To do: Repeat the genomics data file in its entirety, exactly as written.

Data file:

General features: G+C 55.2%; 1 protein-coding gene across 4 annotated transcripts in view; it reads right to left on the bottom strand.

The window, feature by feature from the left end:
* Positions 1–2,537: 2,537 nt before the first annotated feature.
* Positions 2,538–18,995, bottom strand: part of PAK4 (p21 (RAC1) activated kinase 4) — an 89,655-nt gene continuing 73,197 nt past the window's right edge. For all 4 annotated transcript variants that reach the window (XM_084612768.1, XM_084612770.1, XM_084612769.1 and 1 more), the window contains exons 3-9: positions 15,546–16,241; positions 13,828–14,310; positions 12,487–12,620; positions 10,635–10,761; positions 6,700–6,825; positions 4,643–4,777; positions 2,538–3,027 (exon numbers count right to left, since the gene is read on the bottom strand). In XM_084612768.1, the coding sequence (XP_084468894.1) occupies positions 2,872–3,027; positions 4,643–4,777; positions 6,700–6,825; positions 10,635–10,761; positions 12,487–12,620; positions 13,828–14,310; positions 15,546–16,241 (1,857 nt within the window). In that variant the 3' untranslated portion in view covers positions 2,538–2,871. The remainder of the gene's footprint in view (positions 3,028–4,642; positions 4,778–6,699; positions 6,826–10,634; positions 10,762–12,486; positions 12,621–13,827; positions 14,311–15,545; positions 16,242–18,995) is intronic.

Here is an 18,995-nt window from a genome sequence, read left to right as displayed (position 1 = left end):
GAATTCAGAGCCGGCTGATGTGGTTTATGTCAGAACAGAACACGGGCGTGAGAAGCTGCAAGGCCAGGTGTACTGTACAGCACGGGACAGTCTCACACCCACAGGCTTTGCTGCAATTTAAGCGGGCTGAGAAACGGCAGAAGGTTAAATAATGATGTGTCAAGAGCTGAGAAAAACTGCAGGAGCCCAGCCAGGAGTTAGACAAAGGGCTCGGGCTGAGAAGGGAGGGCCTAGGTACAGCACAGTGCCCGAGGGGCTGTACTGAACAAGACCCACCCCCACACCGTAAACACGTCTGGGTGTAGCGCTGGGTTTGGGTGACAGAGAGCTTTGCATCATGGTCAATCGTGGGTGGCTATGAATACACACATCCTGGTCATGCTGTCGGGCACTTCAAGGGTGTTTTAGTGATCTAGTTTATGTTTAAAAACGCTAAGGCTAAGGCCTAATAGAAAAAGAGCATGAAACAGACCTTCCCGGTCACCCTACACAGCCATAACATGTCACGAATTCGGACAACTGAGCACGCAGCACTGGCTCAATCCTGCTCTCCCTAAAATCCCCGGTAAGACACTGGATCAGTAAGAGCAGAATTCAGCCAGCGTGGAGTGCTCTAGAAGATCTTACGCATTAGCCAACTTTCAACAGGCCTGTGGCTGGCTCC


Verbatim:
General features: G+C 55.2%; 1 protein-coding gene across 4 annotated transcripts in view; it reads right to left on the bottom strand.

The window, feature by feature from the left end:
* Positions 1–2,537: 2,537 nt before the first annotated feature.
* Positions 2,538–18,995, bottom strand: part of PAK4 (p21 (RAC1) activated kinase 4) — an 89,655-nt gene continuing 73,197 nt past the window's right edge. For all 4 annotated transcript variants that reach the window (XM_084612768.1, XM_084612770.1, XM_084612769.1 and 1 more), the window contains exons 3-9: positions 15,546–16,241; positions 13,828–14,310; positions 12,487–12,620; positions 10,635–10,761; positions 6,700–6,825; positions 4,643–4,777; positions 2,538–3,027 (exon numbers count right to left, since the gene is read on the bottom strand). In XM_084612768.1, the coding sequence (XP_084468894.1) occupies positions 2,872–3,027; positions 4,643–4,777; positions 6,700–6,825; positions 10,635–10,761; positions 12,487–12,620; positions 13,828–14,310; positions 15,546–16,241 (1,857 nt within the window). In that variant the 3' untranslated portion in view covers positions 2,538–2,871. The remainder of the gene's footprint in view (positions 3,028–4,642; positions 4,778–6,699; positions 6,826–10,634; positions 10,762–12,486; positions 12,621–13,827; positions 14,311–15,545; positions 16,242–18,995) is intronic.

Here is an 18,995-nt window from a genome sequence, read left to right as displayed (position 1 = left end):
GAATTCAGAGCCGGCTGATGTGGTTTATGTCAGAACAGAACACGGGCGTGAGAAGCTGCAAGGCCAGGTGTACTGTACAGCACGGGACAGTCTCACACCCACAGGCTTTGCTGCAATTTAAGCGGGCTGAGAAACGGCAGAAGGTTAAATAATGATGTGTCAAGAGCTGAGAAAAACTGCAGGAGCCCAGCCAGGAGTTAGACAAAGGGCTCGGGCTGAGAAGGGAGGGCCTAGGTACAGCACAGTGCCCGAGGGGCTGTACTGAACAAGACCCACCCCCACACCGTAAACACGTCTGGGTGTAGCGCTGGGTTTGGGTGACAGAGAGCTTTGCATCATGGTCAATCGTGGGTGGCTATGAATACACACATCCTGGTCATGCTGTCGGGCACTTCAAGGGTGTTTTAGTGATCTAGTTTATGTTTAAAAACGCTAAGGCTAAGGCCTAATAGAAAAAGAGCATGAAACAGACCTTCCCGGTCACCCTACACAGCCATAACATGTCACGAATTCGGACAACTGAGCACGCAGCACTGGCTCAATCCTGCTCTCCCTAAAATCCCCGGTAAGACACTGGATCAGTAAGAGCAGAATTCAGCCAGCGTGGAGTGCTCTAGAAGATCTTACGCATTAGCCAACTTTCAACAGGCCTGTGGCTGGCTCC